By Robert A. Vella
The following statistical graph (from Databrew) which charts the ten countries with the highest number of COVID-19 cases (as of March 31, 2020) from the date of first confirmed infections, plus today’s revealing news stories, provide us an opportunity to grade President Trump on his response to the coronavirus pandemic. I invite readers to do so in the comment section.
Here’s a more close-up view slightly reworked by me for clarity:
Yes, Trump is Making America Great Again!
Coronavirus cases in the U.S. have climbed past 189,600, with the death toll over 4,000, while more than 7,100 have recovered as of Wednesday, according to the latest figures from Johns Hopkins University.
The virus, which was first detected in Wuhan, a city in China’s Hubei province, has spread to more than 877,000 people in 180 countries and regions, over 82,300 of whom are in China, while more than 43,200 have died. Over 185,000 people have recovered from infection, including nearly 90 percent of patients in China. More cases are reported outside China than within but the country has seen a rise in imported cases.
The coronavirus pandemic is the worst global crisis since World War II, UN Secretary-General Antonio Guterres said Tuesday, expressing concern that it could trigger conflicts around the world.
Guterres said that the scale of the crisis was due to “a disease that represents a threat to everybody in the world and… an economic impact that will bring a recession that probably has no parallel in the recent past.”
“The combination of the two facts and the risk that it contributes to enhanced instability, enhanced unrest, and enhanced conflict are things that make us believe that this is the most challenging crisis we have faced since the Second World War,” he told reporters.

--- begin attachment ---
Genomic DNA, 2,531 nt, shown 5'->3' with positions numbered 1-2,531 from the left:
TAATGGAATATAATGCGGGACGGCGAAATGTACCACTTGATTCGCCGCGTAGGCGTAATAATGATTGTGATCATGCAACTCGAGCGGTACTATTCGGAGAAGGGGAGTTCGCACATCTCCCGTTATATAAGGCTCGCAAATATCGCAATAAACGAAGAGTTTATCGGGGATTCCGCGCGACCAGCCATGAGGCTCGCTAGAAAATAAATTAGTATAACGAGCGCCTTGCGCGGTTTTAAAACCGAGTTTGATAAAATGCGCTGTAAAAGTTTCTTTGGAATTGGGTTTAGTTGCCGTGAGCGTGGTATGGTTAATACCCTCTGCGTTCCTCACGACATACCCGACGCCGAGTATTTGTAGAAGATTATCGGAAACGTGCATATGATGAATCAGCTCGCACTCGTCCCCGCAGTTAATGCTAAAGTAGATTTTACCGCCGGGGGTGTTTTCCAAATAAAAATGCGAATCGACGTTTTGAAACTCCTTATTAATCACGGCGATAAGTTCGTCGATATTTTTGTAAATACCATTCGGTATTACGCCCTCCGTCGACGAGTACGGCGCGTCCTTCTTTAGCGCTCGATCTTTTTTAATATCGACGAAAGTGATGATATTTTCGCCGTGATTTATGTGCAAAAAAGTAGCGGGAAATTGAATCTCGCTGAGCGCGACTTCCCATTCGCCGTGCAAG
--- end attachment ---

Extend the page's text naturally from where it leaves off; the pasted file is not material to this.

“A stronger and more effective response… is only possible in solidarity if everybody comes together and if we forget political games and understand that it is humankind that is at stake,” Guterres added.
Democrats and Republicans across the country say they’re desperately trying to acquire masks, gloves and ventilators for the most at-risk health care workers in their districts — a crisis that, for now, can’t be solved with simply more cash.
“I start on the phones around 9 in the morning… sometimes we get a break 8 or 9 at night,” said Rep. Greg Meeks (D-N.Y.). “I’m on telephones trying to connect, talking to hospitals, talking to community health centers, talking to the governor’s office, the mayor’s office, the hospital association or HHS or trying to get through to the National Guard or FEMA.”
Staring down a dire supply shortage and with the White House taking a largely hands-off approach, many members have taken it upon themselves to coordinate with local, state and federal officials to keep their hospitals and health centers from running out of critical personal protective equipment.
Trump has largely forced states into bidding wars for protective equipment, with each battling another to buy up precious masks and gloves. And while Trump has invoked the Defense Production Act to compel the production of some critical supplies, many lawmakers say he hasn’t gone far enough.
WASHINGTON — Chemicals used to construct military missiles. Materials needed to build drones. Body armor for agents patrolling the southwest border. Equipment for natural disaster response.
A Korean War-era law called the Defense Production Act has been used to place hundreds of thousands of orders by President Trump and his administration to ensure the procurement of vital equipment, according to reports submitted to Congress and interviews with former government officials.